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Photo by the National Cancer Institute on Unsplash

In November 2020, messenger RNA catapulted into the public consciousness when the first COVID-19 vaccines were authorized for emergency use. Around the same time, an equally groundbreaking yet relatively unheralded application of mRNA technology was taking place at a London hospital.

Over the past two decades, there's been increasing interest in harnessing mRNA — molecules present in all of our cells that act like digital tape recorders, copying instructions from DNA in the cell nucleus and carrying them to the protein-making structures — to create a whole new class of therapeutics.

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David Cox
David Cox is a science and health writer based in the UK. He has a PhD in neuroscience from the University of Cambridge and has written for newspapers and broadcasters worldwide including BBC News, New York Times, and The Guardian. You can follow him on Twitter @DrDavidACox.

Sickle cell patient Bridgett Willkie found herself being labeled an addict when she sought an opioid prescription to control her pain.

(Left photo, courtesy of Willkie; on right, photo © by steheap/Adobe)


"That throbbing you feel for the first minute after a door slams on your finger."

This is how Central Florida resident Bridgett Willkie describes the attacks of pain caused by her sickle cell anemia – a genetic blood disorder in which a patient's red blood cells become shaped like sickles and get stuck in blood vessels, thereby obstructing the flow of blood and oxygen.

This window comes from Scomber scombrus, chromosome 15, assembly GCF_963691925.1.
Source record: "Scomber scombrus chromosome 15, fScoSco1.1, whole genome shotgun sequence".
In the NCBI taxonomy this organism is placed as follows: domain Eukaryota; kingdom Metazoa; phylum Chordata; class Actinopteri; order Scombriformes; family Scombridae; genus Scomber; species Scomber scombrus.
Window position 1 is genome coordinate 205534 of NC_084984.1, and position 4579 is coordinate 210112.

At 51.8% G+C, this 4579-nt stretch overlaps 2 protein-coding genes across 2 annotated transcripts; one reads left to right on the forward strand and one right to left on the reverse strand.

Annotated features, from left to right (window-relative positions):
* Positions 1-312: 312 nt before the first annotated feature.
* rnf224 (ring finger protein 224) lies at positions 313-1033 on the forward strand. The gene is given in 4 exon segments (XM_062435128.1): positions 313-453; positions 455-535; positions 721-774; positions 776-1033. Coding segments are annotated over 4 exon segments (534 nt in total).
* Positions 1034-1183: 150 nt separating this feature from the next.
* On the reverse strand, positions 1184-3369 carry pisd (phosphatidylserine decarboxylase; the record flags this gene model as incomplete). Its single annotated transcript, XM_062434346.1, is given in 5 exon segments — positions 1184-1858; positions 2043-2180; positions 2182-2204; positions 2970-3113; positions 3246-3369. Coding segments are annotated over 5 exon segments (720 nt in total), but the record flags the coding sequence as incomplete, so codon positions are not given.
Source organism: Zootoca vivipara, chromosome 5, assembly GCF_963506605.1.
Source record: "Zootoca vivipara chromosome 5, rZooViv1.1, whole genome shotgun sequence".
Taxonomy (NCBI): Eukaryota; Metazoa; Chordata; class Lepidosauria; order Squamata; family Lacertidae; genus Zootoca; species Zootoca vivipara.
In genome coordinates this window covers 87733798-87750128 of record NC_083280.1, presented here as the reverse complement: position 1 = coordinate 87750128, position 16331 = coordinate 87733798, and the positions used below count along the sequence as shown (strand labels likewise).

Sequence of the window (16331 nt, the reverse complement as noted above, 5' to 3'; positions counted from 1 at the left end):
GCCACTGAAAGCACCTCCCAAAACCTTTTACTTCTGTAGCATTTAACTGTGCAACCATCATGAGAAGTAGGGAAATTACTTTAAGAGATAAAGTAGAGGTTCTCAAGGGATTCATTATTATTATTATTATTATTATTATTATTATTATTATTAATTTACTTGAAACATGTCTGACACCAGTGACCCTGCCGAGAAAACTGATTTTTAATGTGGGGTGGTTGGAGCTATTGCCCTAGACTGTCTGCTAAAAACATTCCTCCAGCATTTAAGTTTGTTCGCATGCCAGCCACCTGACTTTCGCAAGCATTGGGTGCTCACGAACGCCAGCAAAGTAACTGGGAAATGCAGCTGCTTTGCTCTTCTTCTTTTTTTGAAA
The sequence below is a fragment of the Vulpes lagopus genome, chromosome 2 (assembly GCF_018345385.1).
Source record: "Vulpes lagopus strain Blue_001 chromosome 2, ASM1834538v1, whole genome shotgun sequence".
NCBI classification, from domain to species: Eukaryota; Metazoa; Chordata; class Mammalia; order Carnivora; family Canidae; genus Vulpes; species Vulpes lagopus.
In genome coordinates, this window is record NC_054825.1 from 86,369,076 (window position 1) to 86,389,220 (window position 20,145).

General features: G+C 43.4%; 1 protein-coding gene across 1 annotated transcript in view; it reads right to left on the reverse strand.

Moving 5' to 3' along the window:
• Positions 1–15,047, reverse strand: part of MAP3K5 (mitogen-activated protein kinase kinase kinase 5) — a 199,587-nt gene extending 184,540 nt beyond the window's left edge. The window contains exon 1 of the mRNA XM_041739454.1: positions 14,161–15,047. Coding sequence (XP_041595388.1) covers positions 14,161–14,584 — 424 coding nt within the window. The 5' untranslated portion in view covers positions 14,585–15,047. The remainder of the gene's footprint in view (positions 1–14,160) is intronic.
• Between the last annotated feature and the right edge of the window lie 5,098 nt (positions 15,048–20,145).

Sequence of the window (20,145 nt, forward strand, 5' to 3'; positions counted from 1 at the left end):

"I found myself being labeled as an addict and I never was."

Willkie's lifelong battle with the condition has led to avascular necrosis in both of her shoulders, hips, knees and ankles. This means that her bone tissue is dying due to insufficient blood supply (sickle cell anemia is among the medical conditions that can decrease blood flow to one's bones).

"That adds to the pain significantly," she says. "Every time my heart beats, it hurts. And the pain moves. It follows the path of circulation. I liken it to a traffic jam in my veins."

For more than a decade, she received prescriptions for Oxycontin. Then, four years ago, her hematologist – who had been her doctor for 18 years – suffered a fatal heart attack. She says her longtime doctor's replacement lacked experience treating sickle cell patients and was uncomfortable writing her a prescription for opioids. What's more, this new doctor wanted to place her in a drug rehab facility.